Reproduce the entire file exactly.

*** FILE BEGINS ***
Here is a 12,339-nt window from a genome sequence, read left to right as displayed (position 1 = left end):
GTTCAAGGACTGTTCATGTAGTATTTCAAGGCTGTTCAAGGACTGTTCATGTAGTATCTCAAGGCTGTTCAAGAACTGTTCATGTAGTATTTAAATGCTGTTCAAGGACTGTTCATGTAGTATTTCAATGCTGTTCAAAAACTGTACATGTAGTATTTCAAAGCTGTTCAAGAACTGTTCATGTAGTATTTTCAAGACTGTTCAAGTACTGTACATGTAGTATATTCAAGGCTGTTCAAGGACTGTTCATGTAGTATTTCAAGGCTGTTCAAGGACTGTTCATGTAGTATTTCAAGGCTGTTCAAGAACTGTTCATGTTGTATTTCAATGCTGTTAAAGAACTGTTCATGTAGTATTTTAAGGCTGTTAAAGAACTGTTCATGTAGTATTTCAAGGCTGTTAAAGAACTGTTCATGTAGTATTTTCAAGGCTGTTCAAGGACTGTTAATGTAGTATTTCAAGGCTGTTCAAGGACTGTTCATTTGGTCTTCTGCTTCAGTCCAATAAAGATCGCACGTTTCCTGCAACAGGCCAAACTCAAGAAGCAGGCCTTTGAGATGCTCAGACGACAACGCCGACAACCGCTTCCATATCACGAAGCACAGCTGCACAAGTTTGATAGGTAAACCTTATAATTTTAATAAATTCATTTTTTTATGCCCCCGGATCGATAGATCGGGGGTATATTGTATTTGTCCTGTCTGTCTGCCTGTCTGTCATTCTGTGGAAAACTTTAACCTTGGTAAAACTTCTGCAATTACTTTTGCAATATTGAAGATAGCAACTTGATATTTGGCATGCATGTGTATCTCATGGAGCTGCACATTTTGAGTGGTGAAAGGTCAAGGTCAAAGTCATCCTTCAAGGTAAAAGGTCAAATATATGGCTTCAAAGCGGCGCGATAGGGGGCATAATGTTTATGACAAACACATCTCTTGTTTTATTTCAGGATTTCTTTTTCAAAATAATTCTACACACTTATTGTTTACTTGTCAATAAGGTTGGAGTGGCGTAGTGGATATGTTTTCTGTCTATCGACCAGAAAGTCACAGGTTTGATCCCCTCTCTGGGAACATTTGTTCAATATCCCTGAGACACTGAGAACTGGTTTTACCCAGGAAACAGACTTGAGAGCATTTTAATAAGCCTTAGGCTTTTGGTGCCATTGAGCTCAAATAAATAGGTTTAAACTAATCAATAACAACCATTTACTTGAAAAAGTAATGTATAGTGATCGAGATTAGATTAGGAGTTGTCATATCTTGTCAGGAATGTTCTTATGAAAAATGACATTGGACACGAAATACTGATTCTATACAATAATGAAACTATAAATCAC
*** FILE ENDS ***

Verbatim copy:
Here is a 12,339-nt window from a genome sequence, read left to right as displayed (position 1 = left end):
GTTCAAGGACTGTTCATGTAGTATTTCAAGGCTGTTCAAGGACTGTTCATGTAGTATCTCAAGGCTGTTCAAGAACTGTTCATGTAGTATTTAAATGCTGTTCAAGGACTGTTCATGTAGTATTTCAATGCTGTTCAAAAACTGTACATGTAGTATTTCAAAGCTGTTCAAGAACTGTTCATGTAGTATTTTCAAGACTGTTCAAGTACTGTACATGTAGTATATTCAAGGCTGTTCAAGGACTGTTCATGTAGTATTTCAAGGCTGTTCAAGGACTGTTCATGTAGTATTTCAAGGCTGTTCAAGAACTGTTCATGTTGTATTTCAATGCTGTTAAAGAACTGTTCATGTAGTATTTTAAGGCTGTTAAAGAACTGTTCATGTAGTATTTCAAGGCTGTTAAAGAACTGTTCATGTAGTATTTTCAAGGCTGTTCAAGGACTGTTAATGTAGTATTTCAAGGCTGTTCAAGGACTGTTCATTTGGTCTTCTGCTTCAGTCCAATAAAGATCGCACGTTTCCTGCAACAGGCCAAACTCAAGAAGCAGGCCTTTGAGATGCTCAGACGACAACGCCGACAACCGCTTCCATATCACGAAGCACAGCTGCACAAGTTTGATAGGTAAACCTTATAATTTTAATAAATTCATTTTTTTATGCCCCCGGATCGATAGATCGGGGGTATATTGTATTTGTCCTGTCTGTCTGCCTGTCTGTCATTCTGTGGAAAACTTTAACCTTGGTAAAACTTCTGCAATTACTTTTGCAATATTGAAGATAGCAACTTGATATTTGGCATGCATGTGTATCTCATGGAGCTGCACATTTTGAGTGGTGAAAGGTCAAGGTCAAAGTCATCCTTCAAGGTAAAAGGTCAAATATATGGCTTCAAAGCGGCGCGATAGGGGGCATAATGTTTATGACAAACACATCTCTTGTTTTATTTCAGGATTTCTTTTTCAAAATAATTCTACACACTTATTGTTTACTTGTCAATAAGGTTGGAGTGGCGTAGTGGATATGTTTTCTGTCTATCGACCAGAAAGTCACAGGTTTGATCCCCTCTCTGGGAACATTTGTTCAATATCCCTGAGACACTGAGAACTGGTTTTACCCAGGAAACAGACTTGAGAGCATTTTAATAAGCCTTAGGCTTTTGGTGCCATTGAGCTCAAATAAATAGGTTTAAACTAATCAATAACAACCATTTACTTGAAAAAGTAATGTATAGTGATCGAGATTAGATTAGGAGTTGTCATATCTTGTCAGGAATGTTCTTATGAAAAATGACATTGGACACGAAATACTGATTCTATACAATAATGAAACTATAAATCAC